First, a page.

The mean gender pay gap has increased since the April 2022 reported gender pay gap of 16.4%. This is due to the cyclical pay reviews by the Charity, which can increase the mean gap. For example, a 2% increase applied to a National Living Wage employee, would lead to a 17p per hour increase, whereas a 2% increase applied at the top end of the scale would lead to a £1.67p per hour increase. This accentuates the mean average pay gap each time a pay increase occurs, and skews the data due to the high proportion of females in lower grade roles, and conversely the higher proportion of men in higher paid roles.

Median Gender Pay Gap

The median gender pay gap is 8.12%. The median gap is less impacted by outlier numbers than the mean as it compares the “middle” pay for a woman and a man if all pay awards for both were ranked from low to high. The median pay gap is generally regarded as more representative than the mean pay gap. This compares favourably with the national median gender pay gap among all UK employees, which was 14.9% in 2022 (Office of National Statistics). When comparing median hourly wages, female Royal Voluntary Service employees earn 92p for every £1 that male Royal Voluntary Service employees earn.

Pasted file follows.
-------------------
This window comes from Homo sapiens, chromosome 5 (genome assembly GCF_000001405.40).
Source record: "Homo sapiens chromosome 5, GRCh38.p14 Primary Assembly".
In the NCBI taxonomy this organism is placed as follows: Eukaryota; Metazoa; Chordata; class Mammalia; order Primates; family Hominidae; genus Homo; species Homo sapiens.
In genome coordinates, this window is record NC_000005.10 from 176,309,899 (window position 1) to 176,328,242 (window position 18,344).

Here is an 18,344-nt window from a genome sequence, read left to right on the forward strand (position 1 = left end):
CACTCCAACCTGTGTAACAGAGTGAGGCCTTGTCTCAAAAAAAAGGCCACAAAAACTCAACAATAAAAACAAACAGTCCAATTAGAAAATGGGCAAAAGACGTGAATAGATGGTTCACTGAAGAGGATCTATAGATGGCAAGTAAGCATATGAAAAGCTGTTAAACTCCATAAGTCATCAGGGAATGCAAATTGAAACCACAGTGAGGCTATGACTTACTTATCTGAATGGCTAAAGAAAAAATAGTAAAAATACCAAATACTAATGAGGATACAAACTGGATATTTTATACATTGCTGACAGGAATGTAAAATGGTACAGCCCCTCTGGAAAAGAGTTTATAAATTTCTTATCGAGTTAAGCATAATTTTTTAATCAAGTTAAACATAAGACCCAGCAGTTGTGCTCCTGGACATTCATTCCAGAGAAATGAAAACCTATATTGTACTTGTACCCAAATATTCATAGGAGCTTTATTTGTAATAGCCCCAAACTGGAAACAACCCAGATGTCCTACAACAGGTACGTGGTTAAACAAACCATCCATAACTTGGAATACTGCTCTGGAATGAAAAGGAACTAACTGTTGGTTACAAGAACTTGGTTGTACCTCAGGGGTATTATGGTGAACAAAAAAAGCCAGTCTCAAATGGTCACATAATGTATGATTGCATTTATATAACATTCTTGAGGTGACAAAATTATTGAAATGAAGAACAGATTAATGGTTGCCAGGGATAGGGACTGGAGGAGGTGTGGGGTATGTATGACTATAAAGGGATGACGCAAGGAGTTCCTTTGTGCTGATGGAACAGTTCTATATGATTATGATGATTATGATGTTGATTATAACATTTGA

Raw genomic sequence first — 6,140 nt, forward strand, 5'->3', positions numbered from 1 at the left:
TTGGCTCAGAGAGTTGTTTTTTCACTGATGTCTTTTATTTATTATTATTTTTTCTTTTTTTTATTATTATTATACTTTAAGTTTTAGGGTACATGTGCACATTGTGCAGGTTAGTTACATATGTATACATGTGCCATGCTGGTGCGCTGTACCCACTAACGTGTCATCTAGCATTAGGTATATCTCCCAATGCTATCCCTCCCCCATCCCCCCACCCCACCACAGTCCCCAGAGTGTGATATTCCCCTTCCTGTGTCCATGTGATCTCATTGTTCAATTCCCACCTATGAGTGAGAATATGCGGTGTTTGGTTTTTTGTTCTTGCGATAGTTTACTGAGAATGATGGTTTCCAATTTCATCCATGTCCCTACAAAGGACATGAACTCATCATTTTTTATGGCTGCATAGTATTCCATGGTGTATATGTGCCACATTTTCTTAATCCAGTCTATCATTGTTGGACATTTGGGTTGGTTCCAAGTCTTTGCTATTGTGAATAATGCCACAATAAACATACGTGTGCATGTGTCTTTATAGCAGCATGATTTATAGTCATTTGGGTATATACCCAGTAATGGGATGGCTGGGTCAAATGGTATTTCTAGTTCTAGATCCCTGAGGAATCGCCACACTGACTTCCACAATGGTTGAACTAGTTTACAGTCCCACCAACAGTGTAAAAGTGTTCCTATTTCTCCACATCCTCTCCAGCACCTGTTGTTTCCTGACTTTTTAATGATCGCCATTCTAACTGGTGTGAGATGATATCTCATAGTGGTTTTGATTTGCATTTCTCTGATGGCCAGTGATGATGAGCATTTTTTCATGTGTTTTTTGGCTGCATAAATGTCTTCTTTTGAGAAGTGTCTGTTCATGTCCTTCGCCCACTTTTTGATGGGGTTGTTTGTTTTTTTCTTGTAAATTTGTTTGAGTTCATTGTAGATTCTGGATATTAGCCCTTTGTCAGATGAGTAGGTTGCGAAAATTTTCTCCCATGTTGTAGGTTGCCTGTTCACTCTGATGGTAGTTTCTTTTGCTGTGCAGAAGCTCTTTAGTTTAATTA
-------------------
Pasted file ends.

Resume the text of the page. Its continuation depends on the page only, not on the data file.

The median gender pay gap has increased from the Charity’s April 2022 gender pay gap of 4.2% to 8.12%. The change in the median pay gap is primarily due to the reduced headcount since April 2021 and the change in the proportion of women and men in the different pay quartiles.

Gender Pay Gap Report